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Saturday, November 29, 2014

ACMD POLITICS: Ferguson police officer Darren Wilson resigns

Police officer Darren Wilson is shown in this handout photo provided by ABC News during an exclusive interview with ABC News' George Stephanopoulos, in Missouri, Nov. 25, 2014 as he breaks his silence about the shooting of Michael Brown.
Photo by Kevin Lowder/ABC/Handout/Reuters

By Alex Seitz-Wald

Darren Wilson, the Ferguson, Missouri police officer who shot and killed unarmed teenager Michael Brown, has resigned from the police force effective immediately, an attorney for the officer confirmed to NBC News.
Wilson has been on administrative leave from the Ferguson Police Department since the shooting on Aug. 9. The killing led to massive demonstrations and confrontations with police in the St. Louis suburb and other cities. A grand jury hearing evidence in the case decided on Monday not to indict Wilson with a crime. That decision sparked a fresh round of protests in Ferguson, which saw dozens of arrests and a number of businesses burned and looted.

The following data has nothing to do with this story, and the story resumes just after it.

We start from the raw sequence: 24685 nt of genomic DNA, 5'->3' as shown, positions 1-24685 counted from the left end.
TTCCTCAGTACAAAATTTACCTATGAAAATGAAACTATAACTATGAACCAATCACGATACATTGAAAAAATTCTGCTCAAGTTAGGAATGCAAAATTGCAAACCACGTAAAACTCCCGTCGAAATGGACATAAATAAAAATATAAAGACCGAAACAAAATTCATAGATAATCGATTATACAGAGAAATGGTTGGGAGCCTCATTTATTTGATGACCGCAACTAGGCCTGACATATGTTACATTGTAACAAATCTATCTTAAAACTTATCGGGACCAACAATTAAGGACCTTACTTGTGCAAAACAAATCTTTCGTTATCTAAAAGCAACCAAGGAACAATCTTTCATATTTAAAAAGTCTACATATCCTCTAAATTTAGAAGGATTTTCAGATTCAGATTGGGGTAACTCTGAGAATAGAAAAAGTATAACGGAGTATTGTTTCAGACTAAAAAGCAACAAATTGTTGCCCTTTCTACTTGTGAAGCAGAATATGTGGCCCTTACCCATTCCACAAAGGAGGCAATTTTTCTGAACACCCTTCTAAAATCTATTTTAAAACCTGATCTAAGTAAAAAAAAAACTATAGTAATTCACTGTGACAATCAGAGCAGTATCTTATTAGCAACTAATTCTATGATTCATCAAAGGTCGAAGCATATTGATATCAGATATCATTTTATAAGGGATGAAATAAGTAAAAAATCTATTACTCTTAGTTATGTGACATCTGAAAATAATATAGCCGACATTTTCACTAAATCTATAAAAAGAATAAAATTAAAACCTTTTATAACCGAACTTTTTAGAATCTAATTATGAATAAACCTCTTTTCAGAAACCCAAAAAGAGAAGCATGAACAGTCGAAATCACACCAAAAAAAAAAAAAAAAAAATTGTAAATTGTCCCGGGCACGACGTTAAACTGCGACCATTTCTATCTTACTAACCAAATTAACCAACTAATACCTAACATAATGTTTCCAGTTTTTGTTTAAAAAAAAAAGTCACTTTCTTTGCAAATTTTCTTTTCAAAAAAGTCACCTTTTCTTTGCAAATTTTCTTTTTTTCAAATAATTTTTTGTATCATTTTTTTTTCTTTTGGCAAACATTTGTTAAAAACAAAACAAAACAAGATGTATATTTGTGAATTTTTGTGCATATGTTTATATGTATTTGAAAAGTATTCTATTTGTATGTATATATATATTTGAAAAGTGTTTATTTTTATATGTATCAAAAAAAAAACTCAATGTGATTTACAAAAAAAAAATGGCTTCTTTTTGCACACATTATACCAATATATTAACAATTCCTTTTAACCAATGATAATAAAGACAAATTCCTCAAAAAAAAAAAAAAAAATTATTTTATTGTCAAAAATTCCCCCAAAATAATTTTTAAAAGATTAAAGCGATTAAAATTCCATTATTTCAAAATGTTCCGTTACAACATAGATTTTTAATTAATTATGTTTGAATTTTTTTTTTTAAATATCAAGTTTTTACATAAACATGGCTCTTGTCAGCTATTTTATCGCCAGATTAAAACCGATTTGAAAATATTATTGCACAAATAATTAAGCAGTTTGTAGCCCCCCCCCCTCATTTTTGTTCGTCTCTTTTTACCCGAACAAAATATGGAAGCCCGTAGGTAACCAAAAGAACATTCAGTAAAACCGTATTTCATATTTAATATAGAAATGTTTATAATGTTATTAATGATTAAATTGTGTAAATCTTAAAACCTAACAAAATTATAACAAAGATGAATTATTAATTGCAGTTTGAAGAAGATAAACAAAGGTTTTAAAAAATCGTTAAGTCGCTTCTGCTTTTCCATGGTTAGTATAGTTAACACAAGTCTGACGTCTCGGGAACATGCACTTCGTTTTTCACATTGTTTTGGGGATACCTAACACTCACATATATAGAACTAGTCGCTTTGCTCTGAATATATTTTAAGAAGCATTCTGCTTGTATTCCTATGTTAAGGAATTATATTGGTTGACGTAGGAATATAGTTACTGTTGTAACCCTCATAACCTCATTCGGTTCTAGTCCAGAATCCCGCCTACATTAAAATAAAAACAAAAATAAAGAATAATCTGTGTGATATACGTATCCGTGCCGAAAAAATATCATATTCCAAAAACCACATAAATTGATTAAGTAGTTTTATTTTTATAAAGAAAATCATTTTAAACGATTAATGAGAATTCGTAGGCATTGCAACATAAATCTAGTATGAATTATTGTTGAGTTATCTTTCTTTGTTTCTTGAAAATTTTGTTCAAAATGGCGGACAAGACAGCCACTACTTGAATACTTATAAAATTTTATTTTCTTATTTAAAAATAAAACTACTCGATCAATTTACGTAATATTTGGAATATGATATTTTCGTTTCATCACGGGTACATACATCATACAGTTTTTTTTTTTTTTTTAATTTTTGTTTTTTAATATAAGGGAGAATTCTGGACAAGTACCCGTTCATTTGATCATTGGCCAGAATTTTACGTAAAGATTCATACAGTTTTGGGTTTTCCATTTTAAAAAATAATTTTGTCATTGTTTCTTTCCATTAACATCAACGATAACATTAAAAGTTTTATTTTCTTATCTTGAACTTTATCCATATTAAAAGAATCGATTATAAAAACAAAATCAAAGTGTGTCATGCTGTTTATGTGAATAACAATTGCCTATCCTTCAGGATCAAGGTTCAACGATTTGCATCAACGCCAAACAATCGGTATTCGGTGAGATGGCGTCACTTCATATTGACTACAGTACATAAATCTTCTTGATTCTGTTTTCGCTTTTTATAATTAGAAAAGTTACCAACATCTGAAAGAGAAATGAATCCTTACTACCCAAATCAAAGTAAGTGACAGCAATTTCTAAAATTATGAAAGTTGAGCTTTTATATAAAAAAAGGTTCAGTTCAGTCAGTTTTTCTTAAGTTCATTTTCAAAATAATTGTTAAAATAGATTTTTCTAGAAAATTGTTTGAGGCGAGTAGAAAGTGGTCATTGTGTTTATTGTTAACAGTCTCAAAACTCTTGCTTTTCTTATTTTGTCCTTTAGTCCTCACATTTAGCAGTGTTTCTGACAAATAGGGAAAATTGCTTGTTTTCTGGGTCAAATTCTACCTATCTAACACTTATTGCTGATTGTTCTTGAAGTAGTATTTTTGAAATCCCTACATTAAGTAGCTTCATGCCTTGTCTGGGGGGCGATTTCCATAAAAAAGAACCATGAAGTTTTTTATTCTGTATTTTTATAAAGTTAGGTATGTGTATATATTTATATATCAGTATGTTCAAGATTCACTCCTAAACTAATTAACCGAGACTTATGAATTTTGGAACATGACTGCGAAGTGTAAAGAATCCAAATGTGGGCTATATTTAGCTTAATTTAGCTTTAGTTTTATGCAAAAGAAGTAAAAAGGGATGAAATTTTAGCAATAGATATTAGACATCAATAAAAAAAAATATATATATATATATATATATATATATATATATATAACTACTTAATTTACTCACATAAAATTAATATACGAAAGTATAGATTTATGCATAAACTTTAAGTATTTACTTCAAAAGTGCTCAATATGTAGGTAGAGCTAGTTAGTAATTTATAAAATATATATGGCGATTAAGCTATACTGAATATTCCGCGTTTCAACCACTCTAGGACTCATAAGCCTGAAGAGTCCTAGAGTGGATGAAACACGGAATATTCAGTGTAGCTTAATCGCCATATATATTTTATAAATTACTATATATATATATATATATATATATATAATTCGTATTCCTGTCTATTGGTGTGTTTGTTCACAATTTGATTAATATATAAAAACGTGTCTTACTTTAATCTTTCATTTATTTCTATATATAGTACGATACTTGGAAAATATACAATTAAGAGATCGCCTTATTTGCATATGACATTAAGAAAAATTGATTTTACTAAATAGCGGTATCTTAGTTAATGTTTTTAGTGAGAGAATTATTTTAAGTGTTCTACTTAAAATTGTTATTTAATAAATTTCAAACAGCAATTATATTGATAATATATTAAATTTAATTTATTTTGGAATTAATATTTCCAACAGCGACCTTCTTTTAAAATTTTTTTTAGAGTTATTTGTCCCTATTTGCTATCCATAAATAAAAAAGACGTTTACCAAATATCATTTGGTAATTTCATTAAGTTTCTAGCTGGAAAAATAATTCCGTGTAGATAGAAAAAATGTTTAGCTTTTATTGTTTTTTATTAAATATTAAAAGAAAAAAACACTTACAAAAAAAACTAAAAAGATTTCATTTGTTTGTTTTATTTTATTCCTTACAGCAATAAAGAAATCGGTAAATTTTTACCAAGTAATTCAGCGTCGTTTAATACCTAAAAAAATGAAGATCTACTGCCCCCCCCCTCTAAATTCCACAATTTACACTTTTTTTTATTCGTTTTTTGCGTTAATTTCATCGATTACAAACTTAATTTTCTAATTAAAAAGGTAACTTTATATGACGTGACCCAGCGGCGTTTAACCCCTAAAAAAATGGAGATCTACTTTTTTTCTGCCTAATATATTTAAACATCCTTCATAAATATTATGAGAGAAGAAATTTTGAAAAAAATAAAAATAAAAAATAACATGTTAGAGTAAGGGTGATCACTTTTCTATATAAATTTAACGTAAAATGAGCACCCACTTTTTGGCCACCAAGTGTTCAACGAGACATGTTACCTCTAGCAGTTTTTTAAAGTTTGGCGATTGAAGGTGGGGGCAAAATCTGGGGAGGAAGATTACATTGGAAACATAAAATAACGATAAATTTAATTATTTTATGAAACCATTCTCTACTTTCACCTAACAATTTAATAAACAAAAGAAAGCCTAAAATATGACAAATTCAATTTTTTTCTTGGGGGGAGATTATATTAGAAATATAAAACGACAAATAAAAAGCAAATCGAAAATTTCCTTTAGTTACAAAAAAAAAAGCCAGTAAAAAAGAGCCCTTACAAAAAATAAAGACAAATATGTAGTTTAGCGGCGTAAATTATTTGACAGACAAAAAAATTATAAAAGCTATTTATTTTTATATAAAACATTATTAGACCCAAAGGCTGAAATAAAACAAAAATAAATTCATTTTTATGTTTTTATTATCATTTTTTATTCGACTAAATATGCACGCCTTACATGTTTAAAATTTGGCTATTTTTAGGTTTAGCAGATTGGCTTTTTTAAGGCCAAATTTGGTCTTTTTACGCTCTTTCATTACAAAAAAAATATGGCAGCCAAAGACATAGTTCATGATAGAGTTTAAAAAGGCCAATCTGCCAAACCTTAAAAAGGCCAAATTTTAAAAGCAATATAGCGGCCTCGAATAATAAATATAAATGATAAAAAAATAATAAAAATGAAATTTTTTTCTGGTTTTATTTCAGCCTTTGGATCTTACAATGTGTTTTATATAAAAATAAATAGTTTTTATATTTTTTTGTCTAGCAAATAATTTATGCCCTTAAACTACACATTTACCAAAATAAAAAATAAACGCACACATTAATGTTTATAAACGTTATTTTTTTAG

Wilson maintains he was acting in self-defense when he shot Brown multiple times outside the housing complex where the 18-year-old lived. The officer testified to grand jurors that he feared for his life and did what he had to do to defend himself. 

“He threw the first [punch], and it hit me in the left side of my face,” Wilson told ABC News in an interview this week. “I didn’t know if I’d be able to withstand another hit like that.”
Wilson said he was quitting because he feared his presence on the force could endanger other Ferguson police officers. ”I’m resigning of my own free will,” he told the St. Louis Post-Dispatch.
“It was my hope to continue in police work, but the safety of other police officers and the community are of paramount importance to me. It is my hope that my resignation will allow the community to heal,” Wilson wrote in his resignation letter, which was obtained by the newspaper.
Wilson’s resignation was expected. His lawyers told NBC station KSDK earlier this week that the officer was likely to resign from the force. Ferguson Police Chief Tom Jackson had also indicated earlier that Wilson might not want to rejoin the police department if he was not indicted for the Brown shooting.
It’s unclear what Wilson will do now. Wilson was recently married, and he and his wife are expecting a baby. While a grand jury did not bring charges against Wilson, the U.S. Justice Department is conducting its own separate probe of the shooting and the entire Ferguson Police Department.

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